All told, we’ve climbed over 500m on a mix of steps and fire trails, and the muscles in our legs are feeling better for the workout.
Layers of stories
Stopping for a quick breather at the top of the Heritage Steps, I notice a plaque in the a rock – with stories of the Higgins Family. I have climbed these steps many times, but never noticed the plaque. Too often we are moving too quickly and so narrowly focussed on our fitness goals that we fail to notice the environment around us. This area is rich in layers of stories – geological, fauna and flora, Aboriginal and European activities.
Thomas Higgins was the first permanent settler in Hornsby in 1824, in the fertile Old Mans Valley, which he supposedly named after a local kangaroo. The Higgins family lived in the valley until 1960. Their house was demolished, but the Higgins family cemetry remains and has heritage status.
The Blue Gum High Forest is a rare and critically endangered ecosystem, for both the trees and other plants, and the habitat it provides to animal and plant life, such as the powerful owl. A Biobanking biodiversity scheme is operational in the area to address the habitat degradation.
Other walks nearby include the GNW to Tunks Ridge.
Lighthouse 2 Skillion (L2S) is a 27.5km coastal walk between two iconic Central Coast landmarks, Norah Head and The Skillion (Terrigal) that traverses beaches, rock platforms and a National Park headland with good whale watching lookouts. We signed up thinking how hard can a flat beach walk be? Quite hard, when there is 17km of soft sand walking and a steep headland climb to the finish line.
Fee Fi Fo Fum, I smell the slice of an English Mum! We have some creative and healthy cooks in our group. This recipe is for Fee’s delicious and healthy muesli slice. … [Continue reading]
Anna’s delicious, fruity, nutty treat to give you an energy boost while outdoors on the trail. Easy to make and even easier to eat and share with your hiking friends!… [Continue reading]
This 9km circuit walk explores the Great North Walk from Fullers Rd Bridge to Epping Rd Bridge over the Lane Cove River, with a climb out of the valley on the River to Rail trail before descending the Blue Gum forest back to the start. This is a route with something for everyone: death, pleasure, pain and recovery.
There is parking near the steakhouse at Fullers Rd Bridge. The path immediately climbs straight up a hill before wandering alongside the North Suburbs Memorial Gardens and Crematorium. The crematorium dates from 1933, and is heritage listed.
Fairyland Pleasure Grounds
Leaving death behind, the path descends towards Fairylands, a pleasure ground from 1913 until the 1970’s. Signage in the area tells the story of the market gardens and recreational usage of this area on a pretty curve of the river. The fairy characters have long gone, the bush has grown back, and increased river sedimentation from development up river has replaced beaches with mangroves. It’s hard to imagine the noisy revelry of a hundred years ago in this now quiet and peaceful spot.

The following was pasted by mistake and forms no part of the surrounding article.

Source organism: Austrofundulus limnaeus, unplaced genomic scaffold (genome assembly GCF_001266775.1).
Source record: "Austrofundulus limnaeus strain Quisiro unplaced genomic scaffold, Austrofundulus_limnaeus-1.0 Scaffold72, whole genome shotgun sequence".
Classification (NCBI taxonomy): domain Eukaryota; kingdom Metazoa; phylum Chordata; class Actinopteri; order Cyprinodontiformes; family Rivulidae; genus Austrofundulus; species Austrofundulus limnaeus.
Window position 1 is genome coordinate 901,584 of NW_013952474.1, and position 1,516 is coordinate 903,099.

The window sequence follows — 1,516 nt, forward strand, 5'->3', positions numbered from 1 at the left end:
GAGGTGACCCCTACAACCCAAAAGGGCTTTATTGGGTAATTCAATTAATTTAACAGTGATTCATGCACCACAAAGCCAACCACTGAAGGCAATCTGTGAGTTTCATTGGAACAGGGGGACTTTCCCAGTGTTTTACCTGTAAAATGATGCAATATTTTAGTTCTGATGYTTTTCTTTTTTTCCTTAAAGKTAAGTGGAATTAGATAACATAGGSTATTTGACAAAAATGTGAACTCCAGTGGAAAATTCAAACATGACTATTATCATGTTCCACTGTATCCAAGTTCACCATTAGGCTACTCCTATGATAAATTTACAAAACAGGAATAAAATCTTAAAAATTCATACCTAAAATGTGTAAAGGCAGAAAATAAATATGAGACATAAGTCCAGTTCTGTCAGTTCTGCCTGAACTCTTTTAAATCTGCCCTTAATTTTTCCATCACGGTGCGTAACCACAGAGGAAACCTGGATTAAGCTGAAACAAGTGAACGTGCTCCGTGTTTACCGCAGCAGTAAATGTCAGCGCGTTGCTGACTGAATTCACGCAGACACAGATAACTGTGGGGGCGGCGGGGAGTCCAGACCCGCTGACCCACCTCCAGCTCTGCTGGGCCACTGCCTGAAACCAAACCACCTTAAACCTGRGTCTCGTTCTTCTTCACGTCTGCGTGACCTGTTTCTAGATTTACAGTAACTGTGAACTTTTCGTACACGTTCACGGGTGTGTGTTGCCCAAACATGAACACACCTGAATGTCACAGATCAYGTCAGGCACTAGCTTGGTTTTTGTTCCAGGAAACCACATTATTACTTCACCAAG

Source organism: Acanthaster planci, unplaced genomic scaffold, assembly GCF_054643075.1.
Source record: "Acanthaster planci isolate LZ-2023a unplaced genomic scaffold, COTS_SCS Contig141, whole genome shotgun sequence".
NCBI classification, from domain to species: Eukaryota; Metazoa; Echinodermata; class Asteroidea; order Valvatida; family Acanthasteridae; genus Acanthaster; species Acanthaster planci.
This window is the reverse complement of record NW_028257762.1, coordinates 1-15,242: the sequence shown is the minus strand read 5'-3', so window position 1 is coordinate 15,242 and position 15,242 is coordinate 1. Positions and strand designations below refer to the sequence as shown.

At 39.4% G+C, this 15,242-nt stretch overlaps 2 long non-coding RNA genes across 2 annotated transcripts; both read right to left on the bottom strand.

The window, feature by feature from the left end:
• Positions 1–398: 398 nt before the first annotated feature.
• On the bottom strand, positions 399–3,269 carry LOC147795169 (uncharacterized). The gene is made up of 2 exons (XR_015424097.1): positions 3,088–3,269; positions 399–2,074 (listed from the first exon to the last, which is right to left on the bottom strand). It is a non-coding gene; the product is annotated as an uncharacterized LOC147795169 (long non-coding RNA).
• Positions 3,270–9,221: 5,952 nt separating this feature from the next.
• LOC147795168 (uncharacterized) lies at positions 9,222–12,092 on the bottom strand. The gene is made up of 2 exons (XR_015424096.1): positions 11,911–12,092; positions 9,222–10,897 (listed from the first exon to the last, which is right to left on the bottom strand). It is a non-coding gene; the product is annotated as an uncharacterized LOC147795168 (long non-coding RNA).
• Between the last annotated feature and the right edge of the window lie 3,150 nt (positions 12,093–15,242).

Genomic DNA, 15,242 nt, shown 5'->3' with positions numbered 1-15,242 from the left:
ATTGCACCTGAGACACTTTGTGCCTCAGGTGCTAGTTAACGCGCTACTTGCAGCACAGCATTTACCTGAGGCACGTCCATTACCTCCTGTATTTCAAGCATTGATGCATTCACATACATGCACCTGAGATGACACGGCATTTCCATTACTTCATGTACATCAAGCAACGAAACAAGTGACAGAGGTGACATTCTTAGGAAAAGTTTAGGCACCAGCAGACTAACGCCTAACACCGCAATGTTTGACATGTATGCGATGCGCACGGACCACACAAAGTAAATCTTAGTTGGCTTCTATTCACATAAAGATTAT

It’s a quick and pleasant walk from Fairylands to Epping Road Bridge. Crossing the river, we enter Mowbray Rd Athletics Park, and follow the path around the oval to a nice set of stairs. Packs on or packs off, it’s time to get the heart rate up with some stair intervals.
Leaving the athletics oval near the river, we pass an artwork acknowledging the Camaraigal Clan of the Guringai family group, whose middens have been found in this area. There are handles on a rock scramble alongside the river, but today the tide is very high, and we decide to backtrack and take the high path. There are a number of walking paths in Mowbray Park, nicely mapped by Willoughby Council.
The route we follow passes through swamp oak floodplain forest, one of a number of sensitive ecological communities we will see today. Eventually, after a few detours to climb away from the river on high paths, we reach the golf course.
Ferndale Creek and Blue Gum Reserve
Taking care due to the risk of flying golf balls, we carefully cross over to OH Reid Reserve. We climb up the track along Ferndale Creek, another old aboriginal route down from the ridge towards the Lane Cove River.
We exit Ferndale Creek at Greville St. It’s a hot surburban road bash along Greville St and across Fullers Rd to pick up the trail down the Blue Gum Reserve and back to our cars at the start. This valley has a varied past including logging and dairy farming. It has been inundated by weeds from surrounding development, but still provides a significant wildlife corridor sanctuary for plants and animals. The valley has pockets of endangered and protected Blue Gum High Forest.
Willoughby Council have mapped the walking trails in Ferndale Creek and Blue Gum Reserve.
The Kepler Track is a 60km circuit, starting from Te Anau. It is one of New Zealand’s nine Great Walks supported by the Department of Conservation to protect and preserve the unique and delicate natural environment in which these walks are located. In February a group of seven Sole Sisters (Caroline, Debra, Marna, Susan, Mary, Louise and Liz) set off to tramp the Kepler Track circuit over 4 days with 3 nights staying in the huts on the track…. [Continue reading]